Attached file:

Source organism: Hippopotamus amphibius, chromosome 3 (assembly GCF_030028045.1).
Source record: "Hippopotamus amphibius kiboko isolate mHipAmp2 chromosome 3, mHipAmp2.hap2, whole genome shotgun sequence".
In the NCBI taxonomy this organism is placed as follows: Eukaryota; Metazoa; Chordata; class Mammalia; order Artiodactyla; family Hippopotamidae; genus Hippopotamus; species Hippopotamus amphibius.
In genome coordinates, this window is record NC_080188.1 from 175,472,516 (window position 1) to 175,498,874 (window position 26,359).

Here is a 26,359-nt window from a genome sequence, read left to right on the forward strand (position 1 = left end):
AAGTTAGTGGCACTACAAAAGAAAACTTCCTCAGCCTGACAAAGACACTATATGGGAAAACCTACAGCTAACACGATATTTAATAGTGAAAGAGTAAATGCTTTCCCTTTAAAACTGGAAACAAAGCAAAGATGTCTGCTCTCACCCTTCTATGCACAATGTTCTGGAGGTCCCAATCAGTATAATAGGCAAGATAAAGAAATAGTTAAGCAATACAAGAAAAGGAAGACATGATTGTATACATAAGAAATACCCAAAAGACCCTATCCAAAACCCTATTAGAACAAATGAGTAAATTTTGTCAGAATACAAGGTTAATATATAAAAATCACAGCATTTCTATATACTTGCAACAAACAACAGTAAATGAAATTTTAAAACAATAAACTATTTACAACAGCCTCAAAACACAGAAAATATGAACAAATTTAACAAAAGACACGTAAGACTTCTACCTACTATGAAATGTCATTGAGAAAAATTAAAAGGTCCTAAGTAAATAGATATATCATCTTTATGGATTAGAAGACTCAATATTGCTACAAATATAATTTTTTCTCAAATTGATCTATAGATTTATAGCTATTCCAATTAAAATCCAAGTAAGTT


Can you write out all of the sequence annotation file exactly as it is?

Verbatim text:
Source organism: Hippopotamus amphibius, chromosome 3 (assembly GCF_030028045.1).
Source record: "Hippopotamus amphibius kiboko isolate mHipAmp2 chromosome 3, mHipAmp2.hap2, whole genome shotgun sequence".
In the NCBI taxonomy this organism is placed as follows: Eukaryota; Metazoa; Chordata; class Mammalia; order Artiodactyla; family Hippopotamidae; genus Hippopotamus; species Hippopotamus amphibius.
In genome coordinates, this window is record NC_080188.1 from 175,472,516 (window position 1) to 175,498,874 (window position 26,359).

Here is a 26,359-nt window from a genome sequence, read left to right on the forward strand (position 1 = left end):
AAGTTAGTGGCACTACAAAAGAAAACTTCCTCAGCCTGACAAAGACACTATATGGGAAAACCTACAGCTAACACGATATTTAATAGTGAAAGAGTAAATGCTTTCCCTTTAAAACTGGAAACAAAGCAAAGATGTCTGCTCTCACCCTTCTATGCACAATGTTCTGGAGGTCCCAATCAGTATAATAGGCAAGATAAAGAAATAGTTAAGCAATACAAGAAAAGGAAGACATGATTGTATACATAAGAAATACCCAAAAGACCCTATCCAAAACCCTATTAGAACAAATGAGTAAATTTTGTCAGAATACAAGGTTAATATATAAAAATCACAGCATTTCTATATACTTGCAACAAACAACAGTAAATGAAATTTTAAAACAATAAACTATTTACAACAGCCTCAAAACACAGAAAATATGAACAAATTTAACAAAAGACACGTAAGACTTCTACCTACTATGAAATGTCATTGAGAAAAATTAAAAGGTCCTAAGTAAATAGATATATCATCTTTATGGATTAGAAGACTCAATATTGCTACAAATATAATTTTTTCTCAAATTGATCTATAGATTTATAGCTATTCCAATTAAAATCCAAGTAAGTT